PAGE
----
This is an archived article and the information in the article may be outdated. Please look at the time stamp on the story to see when it was last updated.

JEFFERSON CITY, Mo. – Voters will head to the polls in less than a week, but in Missouri, there are two amendment questions on the ballot including a question in how state legislative districts are drawn in the state.

Amendment 3 could return the state to a bi-partisan committee for redistricting and lower contribution limits and lobbyist gifts, but how would this affect the voter? It could change the lawmaker representing you.

If this amendment sounds familiar to voters, it is. Amendment 1 (“Clean Missouri”) was approved in 2018 when 62 percent of voters approved the measure. It created the non-partisan state demographer for state legislative redistricting. Under the law, State Auditor Nicole Galloway would pick the person to redraw the districts.

The amendment also prohibited the state legislature from passing laws to allow for unlimited contributions to candidates.

“If you pass Amendment 3, you’re going to have a bi-partisan commission of 20 citizens, equal number of Democrats and Republicans,” State Senator Tony Luetkemeyer (R-Kansas City) said. “That’s traditionally the way how we’ve drawn districts in Missouri.”

Sean Nicholson, the campaign manager for No on Amendment 3, said the amendment lets lobbyists and political operatives draw maps in backrooms to protect their favorite politicians.

“They want as many super-duper Democrat seats as possible and as many super-duper Republican seats as possible so there is no way for voters to hold them accountable come elections next November,” Nicholson said. “That’s it. Everything else in the 5,000-word Amendment 3 is about rigging the maps to protect politicians.”

The amendment reads:

Shall the Missouri Constitution be amended to:
• Ban gifts from paid lobbyists to legislators and their employees;
• Reduce legislative campaign contribution limits;
• Change the redistricting process voters approved in 2018 by (i) transferring responsibility for drawing state legislative district from the Nonpartisan State Demographer to Governor-appointed bipartisan commissions; (ii) modifying and reordering the redistricting criteria.

“The first couple bullets, that’s the smokescreen,” Nicholson said. “That’s the lobbyist gift change, the 100 contribution. What’s really going on is in that third bullet, which is all about lobbyists and political insiders to draw maps to protect their friends.”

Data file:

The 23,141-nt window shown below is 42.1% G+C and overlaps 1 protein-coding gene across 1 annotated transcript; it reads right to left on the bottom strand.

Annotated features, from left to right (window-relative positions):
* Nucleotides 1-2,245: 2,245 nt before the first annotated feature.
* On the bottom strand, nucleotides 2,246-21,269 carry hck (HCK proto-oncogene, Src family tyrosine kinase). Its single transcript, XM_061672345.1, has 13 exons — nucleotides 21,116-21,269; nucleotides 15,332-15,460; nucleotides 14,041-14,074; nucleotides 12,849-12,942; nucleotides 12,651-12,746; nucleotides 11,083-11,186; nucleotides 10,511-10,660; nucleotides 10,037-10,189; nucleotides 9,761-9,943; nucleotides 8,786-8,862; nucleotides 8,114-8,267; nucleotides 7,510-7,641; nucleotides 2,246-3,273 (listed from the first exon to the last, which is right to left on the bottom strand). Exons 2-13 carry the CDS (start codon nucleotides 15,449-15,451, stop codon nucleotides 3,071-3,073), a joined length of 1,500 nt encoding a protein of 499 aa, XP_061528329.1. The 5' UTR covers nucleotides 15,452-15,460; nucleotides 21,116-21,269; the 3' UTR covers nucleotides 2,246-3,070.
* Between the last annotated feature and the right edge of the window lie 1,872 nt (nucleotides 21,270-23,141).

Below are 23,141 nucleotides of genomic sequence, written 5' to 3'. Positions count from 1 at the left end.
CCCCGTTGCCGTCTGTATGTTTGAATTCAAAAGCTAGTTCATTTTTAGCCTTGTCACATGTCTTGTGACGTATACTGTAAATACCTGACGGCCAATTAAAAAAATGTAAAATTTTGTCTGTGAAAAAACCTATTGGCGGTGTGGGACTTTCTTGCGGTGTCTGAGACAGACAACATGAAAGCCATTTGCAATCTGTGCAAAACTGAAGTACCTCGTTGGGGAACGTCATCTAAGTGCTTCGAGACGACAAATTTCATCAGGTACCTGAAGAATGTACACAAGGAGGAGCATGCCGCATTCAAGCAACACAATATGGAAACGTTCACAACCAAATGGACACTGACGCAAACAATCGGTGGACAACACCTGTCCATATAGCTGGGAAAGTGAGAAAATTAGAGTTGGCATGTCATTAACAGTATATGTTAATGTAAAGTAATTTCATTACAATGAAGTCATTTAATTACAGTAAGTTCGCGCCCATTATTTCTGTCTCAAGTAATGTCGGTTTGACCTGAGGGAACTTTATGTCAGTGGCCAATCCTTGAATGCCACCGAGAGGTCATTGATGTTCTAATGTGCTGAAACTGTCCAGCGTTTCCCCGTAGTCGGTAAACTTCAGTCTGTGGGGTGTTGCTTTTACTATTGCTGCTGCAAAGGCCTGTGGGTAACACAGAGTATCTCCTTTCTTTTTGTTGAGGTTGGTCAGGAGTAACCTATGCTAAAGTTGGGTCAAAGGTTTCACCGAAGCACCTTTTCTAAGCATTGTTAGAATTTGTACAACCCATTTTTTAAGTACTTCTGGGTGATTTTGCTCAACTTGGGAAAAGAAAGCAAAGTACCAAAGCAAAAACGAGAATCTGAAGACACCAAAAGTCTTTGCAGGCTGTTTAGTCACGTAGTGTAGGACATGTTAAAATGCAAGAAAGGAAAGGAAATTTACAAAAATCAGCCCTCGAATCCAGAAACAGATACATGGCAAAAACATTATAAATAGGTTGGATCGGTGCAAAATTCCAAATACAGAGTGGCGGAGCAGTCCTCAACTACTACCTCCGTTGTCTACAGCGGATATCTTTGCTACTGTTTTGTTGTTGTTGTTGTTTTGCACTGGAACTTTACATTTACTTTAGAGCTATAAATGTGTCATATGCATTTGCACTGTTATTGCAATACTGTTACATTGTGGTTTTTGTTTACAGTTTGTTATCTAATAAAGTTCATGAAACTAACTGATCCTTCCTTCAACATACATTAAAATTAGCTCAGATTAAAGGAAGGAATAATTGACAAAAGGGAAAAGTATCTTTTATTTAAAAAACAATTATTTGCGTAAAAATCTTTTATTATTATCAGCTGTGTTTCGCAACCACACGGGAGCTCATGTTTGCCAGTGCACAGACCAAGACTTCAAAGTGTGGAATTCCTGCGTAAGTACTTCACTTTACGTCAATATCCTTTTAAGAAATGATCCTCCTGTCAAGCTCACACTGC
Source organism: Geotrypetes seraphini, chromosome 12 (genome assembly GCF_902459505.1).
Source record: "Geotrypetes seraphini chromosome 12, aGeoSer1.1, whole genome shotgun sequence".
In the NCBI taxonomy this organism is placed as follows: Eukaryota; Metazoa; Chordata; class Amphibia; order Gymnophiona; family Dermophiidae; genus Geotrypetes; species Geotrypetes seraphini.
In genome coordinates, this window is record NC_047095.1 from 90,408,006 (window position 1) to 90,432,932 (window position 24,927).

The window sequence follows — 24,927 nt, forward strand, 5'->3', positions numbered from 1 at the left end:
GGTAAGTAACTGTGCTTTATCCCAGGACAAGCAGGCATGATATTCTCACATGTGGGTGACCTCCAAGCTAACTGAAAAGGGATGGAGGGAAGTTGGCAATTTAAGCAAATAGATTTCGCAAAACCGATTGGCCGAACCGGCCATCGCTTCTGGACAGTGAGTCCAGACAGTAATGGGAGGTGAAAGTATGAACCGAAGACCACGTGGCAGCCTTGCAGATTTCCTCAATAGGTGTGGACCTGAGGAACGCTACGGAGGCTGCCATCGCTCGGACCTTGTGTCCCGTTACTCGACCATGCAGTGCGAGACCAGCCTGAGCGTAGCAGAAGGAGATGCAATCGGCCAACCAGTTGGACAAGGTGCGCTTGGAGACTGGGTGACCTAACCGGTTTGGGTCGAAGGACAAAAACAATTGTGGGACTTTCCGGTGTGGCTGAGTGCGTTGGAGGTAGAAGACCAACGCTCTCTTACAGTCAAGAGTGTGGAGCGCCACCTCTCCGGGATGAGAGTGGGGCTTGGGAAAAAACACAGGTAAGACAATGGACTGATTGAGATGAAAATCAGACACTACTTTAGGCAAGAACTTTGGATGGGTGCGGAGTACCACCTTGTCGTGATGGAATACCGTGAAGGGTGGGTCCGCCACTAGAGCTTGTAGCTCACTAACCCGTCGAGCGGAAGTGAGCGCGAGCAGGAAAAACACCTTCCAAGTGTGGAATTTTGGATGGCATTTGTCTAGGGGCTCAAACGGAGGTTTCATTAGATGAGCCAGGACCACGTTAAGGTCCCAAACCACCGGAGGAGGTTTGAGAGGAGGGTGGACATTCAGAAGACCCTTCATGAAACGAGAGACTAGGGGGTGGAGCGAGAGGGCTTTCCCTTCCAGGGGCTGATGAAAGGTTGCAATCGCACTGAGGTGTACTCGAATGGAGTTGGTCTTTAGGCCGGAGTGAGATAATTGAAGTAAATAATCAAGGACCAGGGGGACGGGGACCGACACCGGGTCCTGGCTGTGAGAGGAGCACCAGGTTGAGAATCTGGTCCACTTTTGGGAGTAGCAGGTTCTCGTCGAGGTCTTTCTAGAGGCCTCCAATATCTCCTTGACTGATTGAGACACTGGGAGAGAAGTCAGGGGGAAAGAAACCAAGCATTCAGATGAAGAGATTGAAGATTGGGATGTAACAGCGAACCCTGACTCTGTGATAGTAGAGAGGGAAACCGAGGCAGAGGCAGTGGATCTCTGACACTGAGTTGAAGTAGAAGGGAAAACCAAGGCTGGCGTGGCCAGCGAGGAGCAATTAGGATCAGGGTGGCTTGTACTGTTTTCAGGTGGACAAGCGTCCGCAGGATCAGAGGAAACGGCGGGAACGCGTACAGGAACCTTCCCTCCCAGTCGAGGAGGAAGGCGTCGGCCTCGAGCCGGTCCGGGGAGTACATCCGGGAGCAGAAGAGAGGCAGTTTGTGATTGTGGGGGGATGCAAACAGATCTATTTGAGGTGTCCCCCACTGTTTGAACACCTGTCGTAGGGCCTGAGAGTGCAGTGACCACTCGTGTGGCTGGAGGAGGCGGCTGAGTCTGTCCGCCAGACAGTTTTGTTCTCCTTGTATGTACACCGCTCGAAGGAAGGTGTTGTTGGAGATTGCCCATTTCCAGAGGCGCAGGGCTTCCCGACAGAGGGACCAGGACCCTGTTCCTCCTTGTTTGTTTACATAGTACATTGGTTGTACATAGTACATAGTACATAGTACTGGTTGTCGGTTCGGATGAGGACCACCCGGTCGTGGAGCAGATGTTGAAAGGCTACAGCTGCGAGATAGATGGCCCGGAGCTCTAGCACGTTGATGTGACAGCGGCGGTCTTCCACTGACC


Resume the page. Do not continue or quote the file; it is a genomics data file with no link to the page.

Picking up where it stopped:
Those in favor of the amendment like Luetkemeyer wants the state to do away with those gifts.

“So, we are making sure we are keeping gifts and special interest out of Jefferson City and that’s what I think is so important about passing Amendment 3,” Luetkemeyer said. “What they are focusing on is that it’s a $5 gift limit but here’s the secret to the $5 gift limit, it resets every single day and it applies to individual lobbyists.”

Nicholson said the No on Amendment 3 campaign is against the redistricting process after voters approved Clean Missouri two years ago.

“What they have put on the ballot in Amendment 3 is way more than a repeal of what voters approved,” Nicholson said. “It would actually create a redistricting system in Missouri that’s unlike anything we ever seen.”

Luetkemeyer said voting “no” on Amendment 3 could take away your local representation.

“If we do not pass Amendment 3, you’re going to have the partisan demographer drawing highly gerrymandered shoestring districts into urban areas and out to rural Missouri,” Luetkemeyer said.

Another part of the Amendment, who is counted for in each district. Luetkemeyer said Amendment 3 will count only U.S. citizens.

“Amendment 1, which passed in 2019, it goes off a population model and what that means is you count every single person who is in the district, even if you’re not U.S. citizens,” Luetkemeyer said. “People who are here unlawfully in this country that are illegal immigrants will actually be counted for purposes of drawing state legislative districts and that’s going to pollute the vote of law-abiding citizens.”

Nicholas said Amendment 3, like Amendment 1 in 2018, is on the ballot again because some politicians are terrified of a fair process.

“We get better policy, we get better legislators, politicians working for us when they know we can hold them accountable,” Nicholson said.

If voters pass Amendment 3 on Nov. 3, it will go into effect at the beginning of 2021.

“These measures will take affect before the new state legislative maps are drawn and that’s why it’s so important that we do it now, because if we don’t fix redistricting now with Amendment 3, then we are going to have those highly gerrymander districts,” Luetkemeyer said.